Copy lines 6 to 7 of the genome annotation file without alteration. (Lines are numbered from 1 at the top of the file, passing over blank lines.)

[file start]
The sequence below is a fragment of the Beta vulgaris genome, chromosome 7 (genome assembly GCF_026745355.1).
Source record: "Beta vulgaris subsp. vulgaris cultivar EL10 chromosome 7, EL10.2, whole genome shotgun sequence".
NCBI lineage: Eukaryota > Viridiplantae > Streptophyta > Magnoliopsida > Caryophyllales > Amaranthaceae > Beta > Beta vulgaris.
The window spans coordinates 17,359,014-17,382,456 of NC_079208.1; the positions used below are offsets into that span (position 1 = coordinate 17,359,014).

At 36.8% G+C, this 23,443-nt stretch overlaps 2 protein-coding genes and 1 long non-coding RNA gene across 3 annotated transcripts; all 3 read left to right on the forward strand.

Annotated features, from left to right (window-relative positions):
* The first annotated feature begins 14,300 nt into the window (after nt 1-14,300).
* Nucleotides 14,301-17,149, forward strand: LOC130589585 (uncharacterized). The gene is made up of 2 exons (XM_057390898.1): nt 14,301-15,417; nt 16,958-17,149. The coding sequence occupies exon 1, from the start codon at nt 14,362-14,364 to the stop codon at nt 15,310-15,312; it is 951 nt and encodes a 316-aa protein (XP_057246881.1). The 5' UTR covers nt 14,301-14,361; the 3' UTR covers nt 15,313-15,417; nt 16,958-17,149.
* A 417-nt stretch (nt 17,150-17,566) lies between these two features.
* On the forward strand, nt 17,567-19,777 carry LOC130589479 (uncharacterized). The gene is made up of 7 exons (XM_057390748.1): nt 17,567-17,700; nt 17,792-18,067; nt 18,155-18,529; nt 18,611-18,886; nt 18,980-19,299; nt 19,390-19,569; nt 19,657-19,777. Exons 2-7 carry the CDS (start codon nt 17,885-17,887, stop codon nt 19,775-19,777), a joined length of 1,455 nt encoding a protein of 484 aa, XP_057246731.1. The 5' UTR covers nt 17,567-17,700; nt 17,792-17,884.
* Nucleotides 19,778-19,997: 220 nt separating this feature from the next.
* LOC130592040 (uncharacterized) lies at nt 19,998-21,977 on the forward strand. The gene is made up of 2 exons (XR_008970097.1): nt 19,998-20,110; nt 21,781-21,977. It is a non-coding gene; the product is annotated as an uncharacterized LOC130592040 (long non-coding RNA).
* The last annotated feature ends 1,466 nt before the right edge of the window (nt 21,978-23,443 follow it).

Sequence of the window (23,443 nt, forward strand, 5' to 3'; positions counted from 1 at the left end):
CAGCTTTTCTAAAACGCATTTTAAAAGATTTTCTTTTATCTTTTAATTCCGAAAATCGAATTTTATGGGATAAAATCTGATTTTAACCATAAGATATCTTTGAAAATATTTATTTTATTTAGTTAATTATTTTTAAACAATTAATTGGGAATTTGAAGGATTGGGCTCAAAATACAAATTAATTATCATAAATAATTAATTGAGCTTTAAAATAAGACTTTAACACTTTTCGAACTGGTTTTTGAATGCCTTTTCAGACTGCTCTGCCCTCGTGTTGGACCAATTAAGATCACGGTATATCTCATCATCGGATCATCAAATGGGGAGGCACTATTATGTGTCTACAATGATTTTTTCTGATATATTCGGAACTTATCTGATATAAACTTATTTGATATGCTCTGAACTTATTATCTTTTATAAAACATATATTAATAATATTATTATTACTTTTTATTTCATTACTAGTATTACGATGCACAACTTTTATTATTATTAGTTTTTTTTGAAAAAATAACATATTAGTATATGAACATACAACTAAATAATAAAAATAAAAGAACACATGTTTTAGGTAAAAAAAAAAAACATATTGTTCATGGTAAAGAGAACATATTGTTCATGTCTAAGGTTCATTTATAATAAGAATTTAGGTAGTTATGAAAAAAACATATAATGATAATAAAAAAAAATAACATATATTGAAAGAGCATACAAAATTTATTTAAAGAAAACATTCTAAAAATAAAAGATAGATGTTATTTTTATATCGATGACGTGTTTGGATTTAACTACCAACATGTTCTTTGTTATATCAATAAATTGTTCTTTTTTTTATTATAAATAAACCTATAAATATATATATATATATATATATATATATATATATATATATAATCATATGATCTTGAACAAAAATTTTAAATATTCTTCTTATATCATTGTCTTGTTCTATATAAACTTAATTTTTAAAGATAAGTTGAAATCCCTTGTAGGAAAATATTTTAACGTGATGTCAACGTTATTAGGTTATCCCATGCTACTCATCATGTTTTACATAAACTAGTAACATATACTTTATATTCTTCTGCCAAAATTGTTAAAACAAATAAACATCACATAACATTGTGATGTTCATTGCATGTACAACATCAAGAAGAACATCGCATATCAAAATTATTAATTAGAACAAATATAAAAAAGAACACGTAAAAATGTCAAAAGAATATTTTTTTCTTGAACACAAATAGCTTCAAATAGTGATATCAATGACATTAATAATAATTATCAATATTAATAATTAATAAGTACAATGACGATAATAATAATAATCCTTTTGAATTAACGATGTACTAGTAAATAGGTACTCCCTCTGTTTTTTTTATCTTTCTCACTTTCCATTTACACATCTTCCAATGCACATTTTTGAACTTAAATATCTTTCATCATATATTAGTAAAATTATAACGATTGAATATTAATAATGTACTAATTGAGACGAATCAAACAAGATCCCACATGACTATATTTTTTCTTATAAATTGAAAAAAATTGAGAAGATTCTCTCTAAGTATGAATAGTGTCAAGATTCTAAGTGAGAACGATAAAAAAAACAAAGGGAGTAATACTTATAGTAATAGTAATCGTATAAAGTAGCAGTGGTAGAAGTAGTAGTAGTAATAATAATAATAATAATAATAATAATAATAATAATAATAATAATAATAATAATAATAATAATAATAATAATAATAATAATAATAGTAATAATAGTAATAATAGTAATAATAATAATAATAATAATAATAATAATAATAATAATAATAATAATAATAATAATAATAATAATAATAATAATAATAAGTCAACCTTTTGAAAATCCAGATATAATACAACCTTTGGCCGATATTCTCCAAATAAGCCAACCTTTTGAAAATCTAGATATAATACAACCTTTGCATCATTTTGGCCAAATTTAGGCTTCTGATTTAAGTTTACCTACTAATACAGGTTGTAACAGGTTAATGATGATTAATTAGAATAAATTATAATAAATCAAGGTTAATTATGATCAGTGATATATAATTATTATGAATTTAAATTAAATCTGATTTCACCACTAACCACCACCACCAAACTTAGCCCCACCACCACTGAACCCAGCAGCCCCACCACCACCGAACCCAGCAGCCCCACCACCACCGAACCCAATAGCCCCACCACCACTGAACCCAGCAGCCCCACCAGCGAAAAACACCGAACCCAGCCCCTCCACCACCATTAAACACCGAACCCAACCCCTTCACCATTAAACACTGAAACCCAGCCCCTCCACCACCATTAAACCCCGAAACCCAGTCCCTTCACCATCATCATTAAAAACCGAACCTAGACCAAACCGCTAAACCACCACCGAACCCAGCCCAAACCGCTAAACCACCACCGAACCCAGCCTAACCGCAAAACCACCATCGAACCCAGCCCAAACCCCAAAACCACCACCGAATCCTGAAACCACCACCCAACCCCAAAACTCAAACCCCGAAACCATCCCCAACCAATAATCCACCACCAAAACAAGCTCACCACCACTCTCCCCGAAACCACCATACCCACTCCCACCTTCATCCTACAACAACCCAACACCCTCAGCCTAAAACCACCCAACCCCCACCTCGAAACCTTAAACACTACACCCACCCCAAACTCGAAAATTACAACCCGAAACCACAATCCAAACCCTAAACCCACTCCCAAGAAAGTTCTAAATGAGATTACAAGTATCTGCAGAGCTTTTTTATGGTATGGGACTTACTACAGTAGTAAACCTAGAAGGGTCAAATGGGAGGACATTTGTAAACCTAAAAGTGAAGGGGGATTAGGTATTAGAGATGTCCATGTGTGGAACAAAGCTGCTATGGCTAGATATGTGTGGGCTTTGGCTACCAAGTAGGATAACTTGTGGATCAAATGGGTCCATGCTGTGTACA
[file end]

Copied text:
Annotated features, from left to right (window-relative positions):
* The first annotated feature begins 14,300 nt into the window (after nt 1-14,300).